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#1 Jaepee

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Posted 1 March 2012 - 7:54 PM

It arrived in the mail today!! Yey! After a month on pre order from Amazon.com. I am very pleased with the quality of the book. The color illustrations are a nice touch. I can't wait to dive into it.
Thanks Larry
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#2 Larry

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Posted 1 March 2012 - 10:04 PM

I'm glad to hear it. I hope it meets your expectations. I keep forgetting to talk up the full color aspect. This is my first full color book, which also explains the higher price. Plus the book is physically heavier because of the color and paper quality. Anyway, thanks again!
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#3 HartleySan

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Posted 2 March 2012 - 4:25 AM

Yeah, got it yesterday, myself, and the color pages and the new format are very appealing.
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#4 Paul Swanson

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Posted 8 March 2012 - 1:33 PM

I received my copy on Monday. Great job, Larry! It's already cleared up some misconceptions I've had, and I'm only on chapter 2!

And I've noticed that Firefox (10.0.2) has much better HTML5 support than IE (9.0.8112.16421), not that that surprises me.
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#5 Larry

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Posted 8 March 2012 - 9:52 PM

Thanks, Paul. Very much appreciated. I was worried that I put too much explanation in those first three chapters, so it's reassuring to hear that some of that material was beneficial even to a seasoned pro such as yourself.

Every so often while testing I had to remind myself to use a browser that didn't support HTML5, because the HTML5 validation kept triggering. Please keep me informed as to what you think as you progress!
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#6 Jonathon

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Posted 10 March 2012 - 1:17 PM

Got mine last night, it is lovely!
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#7 Larry

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Posted 11 March 2012 - 9:28 AM

Thanks, Jonathon. Hope you like it!
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#8 cnusinov

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Posted 21 March 2012 - 7:59 AM

Larry - just picked up this one as well, through Chapter 3 and your work / book is awesome, really great job. Thanks!
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#9 Larry

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Posted 21 March 2012 - 10:33 AM

Thank you very much. Nice of you to say. As I wrote above, in hindsight I worried that those first three chapters were too much information without enough code, but I thought it important so it's reassuring to hear people taking to it. Cheers!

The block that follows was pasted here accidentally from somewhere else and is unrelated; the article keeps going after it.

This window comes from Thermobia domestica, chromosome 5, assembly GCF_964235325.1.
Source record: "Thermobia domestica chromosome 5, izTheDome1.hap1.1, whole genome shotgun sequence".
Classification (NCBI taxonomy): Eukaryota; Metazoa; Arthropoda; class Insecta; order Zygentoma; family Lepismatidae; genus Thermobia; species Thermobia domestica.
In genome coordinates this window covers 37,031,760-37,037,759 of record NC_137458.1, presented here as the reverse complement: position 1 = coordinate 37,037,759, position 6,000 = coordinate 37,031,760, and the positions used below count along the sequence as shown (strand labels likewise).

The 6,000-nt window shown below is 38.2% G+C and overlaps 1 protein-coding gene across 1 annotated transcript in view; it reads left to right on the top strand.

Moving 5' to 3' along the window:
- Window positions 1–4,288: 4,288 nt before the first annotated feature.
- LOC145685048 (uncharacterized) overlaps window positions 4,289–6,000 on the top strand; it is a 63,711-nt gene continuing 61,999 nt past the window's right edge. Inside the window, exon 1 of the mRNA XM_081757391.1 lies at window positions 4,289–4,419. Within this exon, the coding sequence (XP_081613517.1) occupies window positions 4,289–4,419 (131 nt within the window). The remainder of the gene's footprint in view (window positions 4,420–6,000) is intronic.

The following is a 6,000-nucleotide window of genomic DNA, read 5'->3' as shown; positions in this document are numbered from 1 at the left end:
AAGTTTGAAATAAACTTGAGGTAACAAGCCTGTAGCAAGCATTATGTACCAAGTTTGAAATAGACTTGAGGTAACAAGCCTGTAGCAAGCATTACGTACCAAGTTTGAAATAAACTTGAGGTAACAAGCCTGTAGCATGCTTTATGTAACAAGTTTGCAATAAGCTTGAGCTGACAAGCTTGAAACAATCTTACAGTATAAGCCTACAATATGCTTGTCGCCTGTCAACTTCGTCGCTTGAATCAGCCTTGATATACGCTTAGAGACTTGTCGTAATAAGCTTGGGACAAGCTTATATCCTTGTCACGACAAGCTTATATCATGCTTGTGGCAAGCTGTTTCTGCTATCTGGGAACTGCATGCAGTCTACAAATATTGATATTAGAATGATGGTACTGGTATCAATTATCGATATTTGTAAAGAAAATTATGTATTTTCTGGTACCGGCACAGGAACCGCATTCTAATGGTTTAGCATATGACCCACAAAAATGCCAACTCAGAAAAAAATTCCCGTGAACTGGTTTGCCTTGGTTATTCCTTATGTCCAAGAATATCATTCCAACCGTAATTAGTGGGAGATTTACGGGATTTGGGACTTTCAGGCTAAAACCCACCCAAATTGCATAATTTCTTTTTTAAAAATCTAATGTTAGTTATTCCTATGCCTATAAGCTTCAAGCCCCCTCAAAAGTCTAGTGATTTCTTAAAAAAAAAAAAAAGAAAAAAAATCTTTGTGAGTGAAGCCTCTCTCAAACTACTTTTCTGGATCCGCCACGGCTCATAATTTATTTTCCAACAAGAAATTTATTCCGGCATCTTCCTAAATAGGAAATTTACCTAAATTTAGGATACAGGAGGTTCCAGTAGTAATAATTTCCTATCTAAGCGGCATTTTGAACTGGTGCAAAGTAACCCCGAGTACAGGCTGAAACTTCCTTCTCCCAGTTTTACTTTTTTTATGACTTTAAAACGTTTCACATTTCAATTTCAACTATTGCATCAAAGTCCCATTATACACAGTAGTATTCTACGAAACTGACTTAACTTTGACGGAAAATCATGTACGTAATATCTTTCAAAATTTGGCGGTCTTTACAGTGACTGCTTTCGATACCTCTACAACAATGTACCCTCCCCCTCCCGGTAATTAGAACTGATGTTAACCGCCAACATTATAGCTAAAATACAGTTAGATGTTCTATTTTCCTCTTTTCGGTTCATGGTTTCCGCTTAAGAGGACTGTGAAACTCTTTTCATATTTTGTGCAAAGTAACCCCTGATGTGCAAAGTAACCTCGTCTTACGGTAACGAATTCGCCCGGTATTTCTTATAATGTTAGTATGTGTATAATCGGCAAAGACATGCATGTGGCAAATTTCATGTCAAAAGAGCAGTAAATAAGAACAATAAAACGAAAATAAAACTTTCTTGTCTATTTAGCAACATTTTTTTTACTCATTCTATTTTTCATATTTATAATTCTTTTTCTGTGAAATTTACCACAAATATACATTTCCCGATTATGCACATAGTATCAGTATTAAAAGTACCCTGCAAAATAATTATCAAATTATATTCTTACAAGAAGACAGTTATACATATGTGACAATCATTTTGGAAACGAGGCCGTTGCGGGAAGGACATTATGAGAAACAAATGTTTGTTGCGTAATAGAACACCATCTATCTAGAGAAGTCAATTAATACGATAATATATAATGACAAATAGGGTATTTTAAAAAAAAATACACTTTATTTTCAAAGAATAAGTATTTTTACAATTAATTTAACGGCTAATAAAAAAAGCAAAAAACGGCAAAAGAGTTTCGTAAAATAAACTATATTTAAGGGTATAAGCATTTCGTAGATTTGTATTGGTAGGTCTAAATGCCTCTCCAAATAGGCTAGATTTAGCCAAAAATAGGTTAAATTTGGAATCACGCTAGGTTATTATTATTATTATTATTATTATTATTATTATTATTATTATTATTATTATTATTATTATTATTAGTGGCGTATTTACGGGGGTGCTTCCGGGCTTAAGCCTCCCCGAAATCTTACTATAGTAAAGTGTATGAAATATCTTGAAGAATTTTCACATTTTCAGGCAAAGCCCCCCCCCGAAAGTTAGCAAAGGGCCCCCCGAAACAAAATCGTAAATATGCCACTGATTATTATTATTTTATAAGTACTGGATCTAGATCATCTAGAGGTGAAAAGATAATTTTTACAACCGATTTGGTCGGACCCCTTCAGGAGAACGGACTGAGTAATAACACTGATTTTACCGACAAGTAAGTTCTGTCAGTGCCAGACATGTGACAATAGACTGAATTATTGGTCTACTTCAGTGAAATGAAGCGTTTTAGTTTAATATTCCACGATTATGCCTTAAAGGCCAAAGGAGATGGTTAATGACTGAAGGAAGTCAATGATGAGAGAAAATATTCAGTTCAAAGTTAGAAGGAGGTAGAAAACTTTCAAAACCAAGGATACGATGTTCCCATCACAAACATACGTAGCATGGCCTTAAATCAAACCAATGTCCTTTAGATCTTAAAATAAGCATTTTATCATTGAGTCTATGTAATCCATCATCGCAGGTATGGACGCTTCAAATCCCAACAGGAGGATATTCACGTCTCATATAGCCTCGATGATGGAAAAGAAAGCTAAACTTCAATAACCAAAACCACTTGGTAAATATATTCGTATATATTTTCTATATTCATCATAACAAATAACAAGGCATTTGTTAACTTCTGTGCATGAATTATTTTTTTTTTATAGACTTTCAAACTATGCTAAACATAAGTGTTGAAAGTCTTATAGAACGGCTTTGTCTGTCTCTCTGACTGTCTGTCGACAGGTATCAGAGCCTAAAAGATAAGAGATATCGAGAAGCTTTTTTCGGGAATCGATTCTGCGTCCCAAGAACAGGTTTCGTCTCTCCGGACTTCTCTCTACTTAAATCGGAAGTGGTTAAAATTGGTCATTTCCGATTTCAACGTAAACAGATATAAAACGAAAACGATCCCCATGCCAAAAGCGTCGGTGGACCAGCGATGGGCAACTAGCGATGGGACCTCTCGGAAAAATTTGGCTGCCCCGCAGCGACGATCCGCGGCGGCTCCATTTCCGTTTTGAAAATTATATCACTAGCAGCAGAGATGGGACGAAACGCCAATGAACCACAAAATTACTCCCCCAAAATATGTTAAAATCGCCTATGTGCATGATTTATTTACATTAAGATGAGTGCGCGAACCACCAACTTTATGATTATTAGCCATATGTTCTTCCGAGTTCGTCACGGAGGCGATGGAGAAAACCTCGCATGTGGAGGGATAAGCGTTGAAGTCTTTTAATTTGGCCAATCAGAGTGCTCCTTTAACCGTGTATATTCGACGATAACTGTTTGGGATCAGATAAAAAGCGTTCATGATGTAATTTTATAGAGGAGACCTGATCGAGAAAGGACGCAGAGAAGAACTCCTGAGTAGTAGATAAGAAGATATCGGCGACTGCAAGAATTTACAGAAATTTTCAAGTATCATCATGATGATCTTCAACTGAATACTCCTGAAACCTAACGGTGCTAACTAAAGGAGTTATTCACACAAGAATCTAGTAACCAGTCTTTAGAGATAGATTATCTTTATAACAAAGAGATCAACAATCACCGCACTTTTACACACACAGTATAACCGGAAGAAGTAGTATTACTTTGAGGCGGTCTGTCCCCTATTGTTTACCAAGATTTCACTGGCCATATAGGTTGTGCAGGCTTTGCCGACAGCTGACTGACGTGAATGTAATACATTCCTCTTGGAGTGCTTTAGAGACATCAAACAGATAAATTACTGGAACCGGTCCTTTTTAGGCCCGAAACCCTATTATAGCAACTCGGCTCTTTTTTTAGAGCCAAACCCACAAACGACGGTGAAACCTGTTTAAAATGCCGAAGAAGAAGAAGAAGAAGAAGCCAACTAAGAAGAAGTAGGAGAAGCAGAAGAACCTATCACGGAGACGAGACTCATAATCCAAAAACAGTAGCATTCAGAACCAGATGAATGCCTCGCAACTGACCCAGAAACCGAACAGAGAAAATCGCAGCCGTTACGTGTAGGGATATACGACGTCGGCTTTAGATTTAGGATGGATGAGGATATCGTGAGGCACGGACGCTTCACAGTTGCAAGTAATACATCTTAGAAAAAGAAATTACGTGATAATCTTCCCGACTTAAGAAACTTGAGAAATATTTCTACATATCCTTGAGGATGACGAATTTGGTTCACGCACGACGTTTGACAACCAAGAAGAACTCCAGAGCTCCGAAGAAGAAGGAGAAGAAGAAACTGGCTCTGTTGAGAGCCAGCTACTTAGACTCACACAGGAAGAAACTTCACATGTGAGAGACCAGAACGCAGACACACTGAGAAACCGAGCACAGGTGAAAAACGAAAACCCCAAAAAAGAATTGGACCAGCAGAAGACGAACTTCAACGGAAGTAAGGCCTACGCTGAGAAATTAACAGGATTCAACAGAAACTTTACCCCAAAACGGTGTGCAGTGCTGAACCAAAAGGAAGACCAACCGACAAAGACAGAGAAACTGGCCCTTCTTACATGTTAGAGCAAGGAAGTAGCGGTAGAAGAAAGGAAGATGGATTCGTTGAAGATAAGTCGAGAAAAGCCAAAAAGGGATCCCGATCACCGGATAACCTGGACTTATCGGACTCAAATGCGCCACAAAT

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#10 marcus sustain

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Posted 29 March 2012 - 7:53 PM

Thank you , although unobtrusive scripting seems to have been around for some time it's been tough to find a good source on the subject (and much more). I think its awesome that the content follows web standards , progressive enhancement and coding best practices. I also like the fact that you assume some of us have fiddled with js a bit , (probably pieced a few parts of code together and well, somehow it worked.) However, now were ready for the next step and this is definitely the book for it. Thanks again, Marcus
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#11 Larry

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Posted 30 March 2012 - 7:08 AM

Thanks, Marcus. I appreciate the feedback. Hope you like the book!
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#12 TonyB

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Posted 31 March 2012 - 11:58 AM

Yeehaw,

Got mine yesterday and finished the first two chapters.
I have been *using* JavaScript for a couple of years ,now it's time to learn to program with it !
This books is wonderful so far, the words flow and I can tell this is going to be a fun ride.
I learned a lot from the PHP for the Web book and looking forward to finishing this book as well.

Thanks Larry !
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#13 Antonio Conte

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Posted 31 March 2012 - 7:33 PM

I got this books some days ago. Huge thanks for Larry who gave it to me for free. Hope I get to the level where I can answer questions pretty soon so I can pay back. We'll see. In the meantime, expect some hopeless questions from me!